Settlers to the New World wanted to avoid the problems of cities in the Old World, and so town planning was an important part of settlement in New Zealand. Town planners aimed to avoid the narrow allies and courts, which often became slums in Britain. Instead, New World cities were to be open, with plenty of space and suburbs. In Britain there was a belief that cities were inherently dangerous, because of their moral laxity, close-quarters living and slums, which spread disease. Settler cities were doubly problematic because of their youth and instability: they were often described as chaotic. Because settler towns and cities had only recently been carved out of the landscape of native bush, there was often a fear of the wilderness, and so nature had to be tamed in order for towns to live harmoniously within a wild country. According to Hamer, as cities became more populated and developed industry, this element of the natural was lost. Instead, public parks and gardens, and provisions such as the Town Belt became necessary. The Directors of the New Zealand Company instructed surveyor William Mein Smith (1799-1869) to provide land for a Botanic Garden and a belt of open space (the Town Belt) to separate the Town Acres from Country Acres. On 14 January 1840, New Zealand was annexed to New South Wales, and William Hobson became the Lieutenant Governor. He issued the Land Titles Validity Proclamation, and declared that all land purchases prior to annexation would be investigated. Hobson hoped to improve race-relations by showing that the government would be 'more responsible and regular' in its land purchase. He anticipated that Maori would be able to sell their land 'without distress or inconvenience to themselves'. William Spain was appointed as Commissioner by the Secretary of State for Colonies. He arrived in New Zealand in late 1841, and was to investigate both the claims of the New Zealand Company and claimants against the New Zealand Company. 116 cases were referred to Commissioner Spain. Spain recognised that the reserves put aside by the New Zealand Company for Maori were inappropriate, as they were hilly or too far from potato cultivation areas. Spain agreed to Wakefield's proposal to compensate Maori with surplus supplies from ships, however Spain felt that the settlement had to be made quickly. Spain felt that giving land back to Maori was 'impracticable' as he thought that Maori would not consent to selling the land at pre-settlement value. Spain felt that this was a case of compensation not land return. However, Spain did exempt pa, burial grounds and cultivation sites from the sale. According to Tonk, 'Spain ruled that the Maori would give up their lands to the Company in exchange for immediate compensation'. Compensation was paid to various iwi in the Wellington area, including the Te Aro Pa (£300), Pipitea Pa (£200), Kumutoto Pa (£200) and Tiakiwi (£30). Tiakiwai is modern Thorndon. Colonel G.W.A. McCleverty was appointed to 'direct the survey and selection of the lands which were due to the Company'. In 1847 he awarded 44 urban sections and 2868 rural acres to individual hapu. In 1847 he also made a series of exchanges with Maori, where Maori gave up cultivation on European land in return for property which comprised of 'original Maori reserves, parts of the town belt, Hutt Valley lands'. One of these exchanges was 52 acres, 2 roods, and 37 perches of Town Belt adjacent to the original 13 acres of the Botanic Garden Reserve. This was known as the Kumototo Block and was later to become the Wesleyan Reserve. It is not known if Maori used this land for cultivation in the three years they owned it. It was sold back to the Government in 1851 for £150 and some land in the Hutt Valley. In 1852, the land was given by the Government to the Wesley Church Mission. By 1865, the land had still not been used by the Mission so the Superintendent was ordered to repurchase the land. It was then earmarked as a public park. The Wellington Horticultural Society was founded in 1841, and regularly staged exhibitions despite the problems faced by the new colony. In 1851 the Horticultural Society approached the Colonial Secretary for a Crown Grant for the land designated as a Botanic Garden Reserve, and named a committee. The land was declared as Botanic Garden Reserve, however no further action was taken for another five years. The Botanic Garden Reserve was protected by the Crown and was not used as grazing land. However, there were threats to the Town Belt and Botanic Garden Reserve in the form of squatters who were burning the scrub.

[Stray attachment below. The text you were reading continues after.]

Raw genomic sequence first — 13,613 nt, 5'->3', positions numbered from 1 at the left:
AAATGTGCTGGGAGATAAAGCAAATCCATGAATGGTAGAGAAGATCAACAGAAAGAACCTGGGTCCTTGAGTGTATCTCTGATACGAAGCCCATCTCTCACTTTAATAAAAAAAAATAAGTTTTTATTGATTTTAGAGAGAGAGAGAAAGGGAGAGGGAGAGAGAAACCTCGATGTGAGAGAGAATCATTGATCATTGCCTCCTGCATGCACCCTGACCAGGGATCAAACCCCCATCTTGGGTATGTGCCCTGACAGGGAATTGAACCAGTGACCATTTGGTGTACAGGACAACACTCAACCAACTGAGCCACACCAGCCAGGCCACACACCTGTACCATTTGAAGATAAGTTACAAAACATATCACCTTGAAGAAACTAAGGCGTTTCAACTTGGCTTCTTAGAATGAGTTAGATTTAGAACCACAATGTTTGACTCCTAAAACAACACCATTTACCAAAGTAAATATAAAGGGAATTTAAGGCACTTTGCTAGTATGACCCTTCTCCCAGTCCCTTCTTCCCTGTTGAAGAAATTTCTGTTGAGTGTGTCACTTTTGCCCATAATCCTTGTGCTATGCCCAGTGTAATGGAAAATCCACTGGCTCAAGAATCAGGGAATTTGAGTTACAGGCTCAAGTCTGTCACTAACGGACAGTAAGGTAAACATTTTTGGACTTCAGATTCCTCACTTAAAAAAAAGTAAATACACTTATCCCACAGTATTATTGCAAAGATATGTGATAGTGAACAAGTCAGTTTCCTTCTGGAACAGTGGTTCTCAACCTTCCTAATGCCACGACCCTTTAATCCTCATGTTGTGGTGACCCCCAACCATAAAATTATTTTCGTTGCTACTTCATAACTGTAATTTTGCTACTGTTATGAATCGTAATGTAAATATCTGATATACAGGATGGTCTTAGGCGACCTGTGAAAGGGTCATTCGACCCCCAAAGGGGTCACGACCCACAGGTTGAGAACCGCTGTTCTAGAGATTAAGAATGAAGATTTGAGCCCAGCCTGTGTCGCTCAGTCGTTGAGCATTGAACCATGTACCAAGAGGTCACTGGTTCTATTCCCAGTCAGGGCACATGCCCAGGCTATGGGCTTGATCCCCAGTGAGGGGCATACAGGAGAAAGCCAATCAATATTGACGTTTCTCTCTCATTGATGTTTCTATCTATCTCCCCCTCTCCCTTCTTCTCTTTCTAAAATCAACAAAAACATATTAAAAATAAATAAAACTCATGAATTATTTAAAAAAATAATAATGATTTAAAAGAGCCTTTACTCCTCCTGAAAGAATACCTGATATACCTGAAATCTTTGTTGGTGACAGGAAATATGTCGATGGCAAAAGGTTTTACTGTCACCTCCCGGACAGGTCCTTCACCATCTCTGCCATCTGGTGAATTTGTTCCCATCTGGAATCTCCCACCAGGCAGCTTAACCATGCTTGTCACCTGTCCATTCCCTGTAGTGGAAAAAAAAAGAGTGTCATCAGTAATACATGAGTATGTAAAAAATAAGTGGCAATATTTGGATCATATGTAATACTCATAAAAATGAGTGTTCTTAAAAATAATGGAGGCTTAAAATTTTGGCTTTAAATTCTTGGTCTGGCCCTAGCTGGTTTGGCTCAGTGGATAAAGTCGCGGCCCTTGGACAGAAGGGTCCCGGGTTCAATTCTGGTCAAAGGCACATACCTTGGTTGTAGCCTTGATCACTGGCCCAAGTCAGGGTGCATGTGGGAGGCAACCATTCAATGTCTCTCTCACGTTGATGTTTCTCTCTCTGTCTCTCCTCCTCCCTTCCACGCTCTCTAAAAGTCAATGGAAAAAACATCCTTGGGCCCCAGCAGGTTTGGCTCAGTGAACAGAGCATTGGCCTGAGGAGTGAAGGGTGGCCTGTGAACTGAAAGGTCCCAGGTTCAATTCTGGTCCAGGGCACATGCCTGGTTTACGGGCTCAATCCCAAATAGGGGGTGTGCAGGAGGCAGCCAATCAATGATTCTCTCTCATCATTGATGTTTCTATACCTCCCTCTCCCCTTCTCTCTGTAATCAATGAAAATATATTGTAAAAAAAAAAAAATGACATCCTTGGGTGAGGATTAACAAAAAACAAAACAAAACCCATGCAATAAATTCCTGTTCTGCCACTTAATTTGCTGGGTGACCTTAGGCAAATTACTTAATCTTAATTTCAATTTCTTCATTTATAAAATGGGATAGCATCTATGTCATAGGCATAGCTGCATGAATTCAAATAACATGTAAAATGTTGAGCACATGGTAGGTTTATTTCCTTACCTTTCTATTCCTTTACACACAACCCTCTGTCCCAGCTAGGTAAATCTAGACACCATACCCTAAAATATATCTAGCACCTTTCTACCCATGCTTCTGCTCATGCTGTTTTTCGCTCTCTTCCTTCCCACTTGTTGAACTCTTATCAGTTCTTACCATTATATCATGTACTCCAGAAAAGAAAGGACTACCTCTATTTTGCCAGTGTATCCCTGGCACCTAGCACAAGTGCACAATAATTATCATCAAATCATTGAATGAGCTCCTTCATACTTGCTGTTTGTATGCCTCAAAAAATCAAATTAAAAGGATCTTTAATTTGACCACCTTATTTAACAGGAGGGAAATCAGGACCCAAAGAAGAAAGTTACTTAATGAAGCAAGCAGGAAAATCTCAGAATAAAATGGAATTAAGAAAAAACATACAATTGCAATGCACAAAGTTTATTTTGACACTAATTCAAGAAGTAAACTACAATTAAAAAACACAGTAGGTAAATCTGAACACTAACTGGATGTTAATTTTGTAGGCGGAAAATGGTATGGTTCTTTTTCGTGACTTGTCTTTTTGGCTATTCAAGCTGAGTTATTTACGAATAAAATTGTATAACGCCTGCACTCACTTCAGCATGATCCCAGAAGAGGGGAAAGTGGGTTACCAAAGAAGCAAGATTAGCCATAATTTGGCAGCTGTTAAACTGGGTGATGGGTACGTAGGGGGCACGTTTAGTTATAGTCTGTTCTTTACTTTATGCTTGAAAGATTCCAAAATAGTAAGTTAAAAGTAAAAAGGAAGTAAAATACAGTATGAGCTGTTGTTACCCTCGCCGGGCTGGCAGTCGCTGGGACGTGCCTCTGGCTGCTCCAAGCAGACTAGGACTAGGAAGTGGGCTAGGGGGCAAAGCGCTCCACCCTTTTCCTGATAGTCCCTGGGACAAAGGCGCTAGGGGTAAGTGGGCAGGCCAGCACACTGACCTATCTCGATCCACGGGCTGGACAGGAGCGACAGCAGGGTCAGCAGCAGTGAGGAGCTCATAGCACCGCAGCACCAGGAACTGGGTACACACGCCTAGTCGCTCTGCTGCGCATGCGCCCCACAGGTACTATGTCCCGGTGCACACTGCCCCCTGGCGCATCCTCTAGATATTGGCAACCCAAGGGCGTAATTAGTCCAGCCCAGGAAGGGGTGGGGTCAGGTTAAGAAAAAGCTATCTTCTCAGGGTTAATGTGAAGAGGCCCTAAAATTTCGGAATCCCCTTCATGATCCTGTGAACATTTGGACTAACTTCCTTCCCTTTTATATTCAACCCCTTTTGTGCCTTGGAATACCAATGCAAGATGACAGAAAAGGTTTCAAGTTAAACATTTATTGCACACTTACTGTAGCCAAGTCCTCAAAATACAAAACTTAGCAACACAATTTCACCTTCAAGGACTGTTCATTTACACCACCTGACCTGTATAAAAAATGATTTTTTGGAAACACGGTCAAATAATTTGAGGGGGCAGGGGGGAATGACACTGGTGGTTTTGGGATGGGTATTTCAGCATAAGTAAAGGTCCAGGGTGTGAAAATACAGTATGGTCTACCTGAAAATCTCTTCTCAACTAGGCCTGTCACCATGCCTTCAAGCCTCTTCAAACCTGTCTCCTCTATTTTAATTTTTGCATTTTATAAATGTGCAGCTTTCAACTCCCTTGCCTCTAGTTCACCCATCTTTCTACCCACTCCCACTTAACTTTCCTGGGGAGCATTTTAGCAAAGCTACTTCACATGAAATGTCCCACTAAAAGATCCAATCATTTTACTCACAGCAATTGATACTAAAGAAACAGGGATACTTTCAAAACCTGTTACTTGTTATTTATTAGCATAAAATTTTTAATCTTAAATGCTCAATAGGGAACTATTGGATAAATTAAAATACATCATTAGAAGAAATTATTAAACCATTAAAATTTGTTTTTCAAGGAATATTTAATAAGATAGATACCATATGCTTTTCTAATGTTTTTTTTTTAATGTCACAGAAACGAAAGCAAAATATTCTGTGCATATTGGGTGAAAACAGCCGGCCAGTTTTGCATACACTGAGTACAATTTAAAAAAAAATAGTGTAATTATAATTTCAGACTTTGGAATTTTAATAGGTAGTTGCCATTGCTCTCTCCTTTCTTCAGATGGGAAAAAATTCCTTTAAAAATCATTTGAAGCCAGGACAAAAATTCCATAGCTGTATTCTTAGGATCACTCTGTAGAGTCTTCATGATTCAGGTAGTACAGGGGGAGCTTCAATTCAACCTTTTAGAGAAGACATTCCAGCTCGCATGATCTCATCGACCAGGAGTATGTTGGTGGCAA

Establishment of the Botanic Garden